Nice Travel Guide
Nice is irresistibly frivolous, like a dotty and unexpectedly girlish old lady. From the crisp meringue of the Belle Époque hotels on the Promenade des Anglais, to the candy-colored buildings along the Cours Saleya, it is a thoroughly delicious city.
Nice has very good seafront and urban walks – there is even a mountain of sorts, Mont Boron, within the city limits. It is also noted for its underwater flora and fauna. For the serious adventurer, however, the real appeal of Nice is its proximity to the Alps.
In a way, Nice is like the frilly hem on a rough, peasant skirt. Its back country is the Southern Alps of the Alpes Maritimes and the Alpes de Haute Provence. Several mountains in this region are more than 2,700 m/9,000 feet high, with a number of big ski resorts higher than 1,500 m/4,920 feet.
The Alpine National Nature Park, the Parc Mercantour, is a wild and challenging high-mountain region where hikes will lead you to hidden and mysterious prehistoric carvings or to wildlife not seen anywhere else in this part of Europe – possibly even wolves. Just outside the park, there are more great hiking and mountain bike trails. They link small, medieval mountain villages, many with ramparts and castle ruins, where churches contain anonymous Renaissance masterpieces.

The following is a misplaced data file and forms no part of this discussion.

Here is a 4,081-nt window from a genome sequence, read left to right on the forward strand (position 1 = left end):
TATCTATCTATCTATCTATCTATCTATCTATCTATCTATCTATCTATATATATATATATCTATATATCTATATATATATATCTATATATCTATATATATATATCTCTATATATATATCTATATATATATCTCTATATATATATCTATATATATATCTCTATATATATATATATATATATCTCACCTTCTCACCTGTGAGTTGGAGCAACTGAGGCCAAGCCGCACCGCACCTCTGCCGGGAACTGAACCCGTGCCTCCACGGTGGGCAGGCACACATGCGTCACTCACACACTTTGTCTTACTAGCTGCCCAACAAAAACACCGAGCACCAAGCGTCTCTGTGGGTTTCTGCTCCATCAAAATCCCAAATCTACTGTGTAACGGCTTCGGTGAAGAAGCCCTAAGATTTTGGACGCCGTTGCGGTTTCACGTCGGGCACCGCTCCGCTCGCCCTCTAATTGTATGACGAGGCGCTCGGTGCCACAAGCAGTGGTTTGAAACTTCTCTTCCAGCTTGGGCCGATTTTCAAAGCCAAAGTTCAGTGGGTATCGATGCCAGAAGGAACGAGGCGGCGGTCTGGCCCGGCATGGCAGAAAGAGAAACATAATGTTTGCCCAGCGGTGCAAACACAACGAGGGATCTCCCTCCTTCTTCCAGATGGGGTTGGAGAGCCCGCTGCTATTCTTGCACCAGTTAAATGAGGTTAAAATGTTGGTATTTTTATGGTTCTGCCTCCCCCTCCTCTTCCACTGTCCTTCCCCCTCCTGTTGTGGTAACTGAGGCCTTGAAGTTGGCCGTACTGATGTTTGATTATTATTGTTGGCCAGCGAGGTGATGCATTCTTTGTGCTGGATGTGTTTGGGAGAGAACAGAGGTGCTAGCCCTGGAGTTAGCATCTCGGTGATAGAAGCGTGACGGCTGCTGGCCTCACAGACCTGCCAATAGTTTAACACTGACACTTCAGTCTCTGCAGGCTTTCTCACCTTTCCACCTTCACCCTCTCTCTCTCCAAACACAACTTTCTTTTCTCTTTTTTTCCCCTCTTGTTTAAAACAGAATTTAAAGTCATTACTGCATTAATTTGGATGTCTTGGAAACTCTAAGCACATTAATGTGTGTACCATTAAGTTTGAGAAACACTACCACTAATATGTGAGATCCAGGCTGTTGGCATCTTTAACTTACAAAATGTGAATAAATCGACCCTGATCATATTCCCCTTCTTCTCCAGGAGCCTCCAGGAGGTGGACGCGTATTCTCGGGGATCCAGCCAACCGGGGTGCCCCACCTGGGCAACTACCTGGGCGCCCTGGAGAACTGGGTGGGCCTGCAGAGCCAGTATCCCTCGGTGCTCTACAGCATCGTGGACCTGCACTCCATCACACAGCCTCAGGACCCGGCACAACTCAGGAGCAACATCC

All of this is within two hours of Nice to the northeast by car or train. Or head northwest of Nice and you are into the gorges and clues of Verdon country. The famous Train des Pignes (see box, page 195), the scenic narrow gauge railway into the Alpes de Haute Provence and the Gorges du Verdon, departs from Nice several times a day.
The temperature in Nice rarely falls below about 51°F (11°C) – and that only in the coldest months – so it is possible to turn one trip into a virtual two-center vacation. In the spring and fall, you can combine a week in the snow-covered mountains with snorkeling, sunbathing, sailing, deep sea fishing and generally basking in the warm and giddy smile that is Nice.
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